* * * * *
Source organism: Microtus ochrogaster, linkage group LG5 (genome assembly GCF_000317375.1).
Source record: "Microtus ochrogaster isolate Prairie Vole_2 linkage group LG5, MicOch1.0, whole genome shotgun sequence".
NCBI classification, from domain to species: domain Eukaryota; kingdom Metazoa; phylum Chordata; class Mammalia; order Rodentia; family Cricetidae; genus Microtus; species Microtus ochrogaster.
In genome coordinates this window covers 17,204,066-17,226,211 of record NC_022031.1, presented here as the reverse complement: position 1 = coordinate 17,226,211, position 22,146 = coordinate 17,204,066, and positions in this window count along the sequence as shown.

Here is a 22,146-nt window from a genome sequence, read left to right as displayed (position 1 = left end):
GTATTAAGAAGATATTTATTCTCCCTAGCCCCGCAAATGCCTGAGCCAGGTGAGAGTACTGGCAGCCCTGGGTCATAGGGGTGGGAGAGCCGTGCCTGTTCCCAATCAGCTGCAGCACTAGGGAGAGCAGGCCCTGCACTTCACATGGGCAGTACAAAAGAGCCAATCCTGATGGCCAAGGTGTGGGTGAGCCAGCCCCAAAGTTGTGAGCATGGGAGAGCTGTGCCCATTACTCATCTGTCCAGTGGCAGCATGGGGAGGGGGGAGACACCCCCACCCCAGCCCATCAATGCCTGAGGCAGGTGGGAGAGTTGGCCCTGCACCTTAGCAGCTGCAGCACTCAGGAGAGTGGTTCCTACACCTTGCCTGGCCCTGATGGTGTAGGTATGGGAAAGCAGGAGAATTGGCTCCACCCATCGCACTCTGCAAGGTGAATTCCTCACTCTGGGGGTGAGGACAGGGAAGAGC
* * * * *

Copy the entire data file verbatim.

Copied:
Source organism: Microtus ochrogaster, linkage group LG5 (genome assembly GCF_000317375.1).
Source record: "Microtus ochrogaster isolate Prairie Vole_2 linkage group LG5, MicOch1.0, whole genome shotgun sequence".
NCBI classification, from domain to species: domain Eukaryota; kingdom Metazoa; phylum Chordata; class Mammalia; order Rodentia; family Cricetidae; genus Microtus; species Microtus ochrogaster.
In genome coordinates this window covers 17,204,066-17,226,211 of record NC_022031.1, presented here as the reverse complement: position 1 = coordinate 17,226,211, position 22,146 = coordinate 17,204,066, and positions in this window count along the sequence as shown.

Here is a 22,146-nt window from a genome sequence, read left to right as displayed (position 1 = left end):
GTATTAAGAAGATATTTATTCTCCCTAGCCCCGCAAATGCCTGAGCCAGGTGAGAGTACTGGCAGCCCTGGGTCATAGGGGTGGGAGAGCCGTGCCTGTTCCCAATCAGCTGCAGCACTAGGGAGAGCAGGCCCTGCACTTCACATGGGCAGTACAAAAGAGCCAATCCTGATGGCCAAGGTGTGGGTGAGCCAGCCCCAAAGTTGTGAGCATGGGAGAGCTGTGCCCATTACTCATCTGTCCAGTGGCAGCATGGGGAGGGGGGAGACACCCCCACCCCAGCCCATCAATGCCTGAGGCAGGTGGGAGAGTTGGCCCTGCACCTTAGCAGCTGCAGCACTCAGGAGAGTGGTTCCTACACCTTGCCTGGCCCTGATGGTGTAGGTATGGGAAAGCAGGAGAATTGGCTCCACCCATCGCACTCTGCAAGGTGAATTCCTCACTCTGGGGGTGAGGACAGGGAAGAGC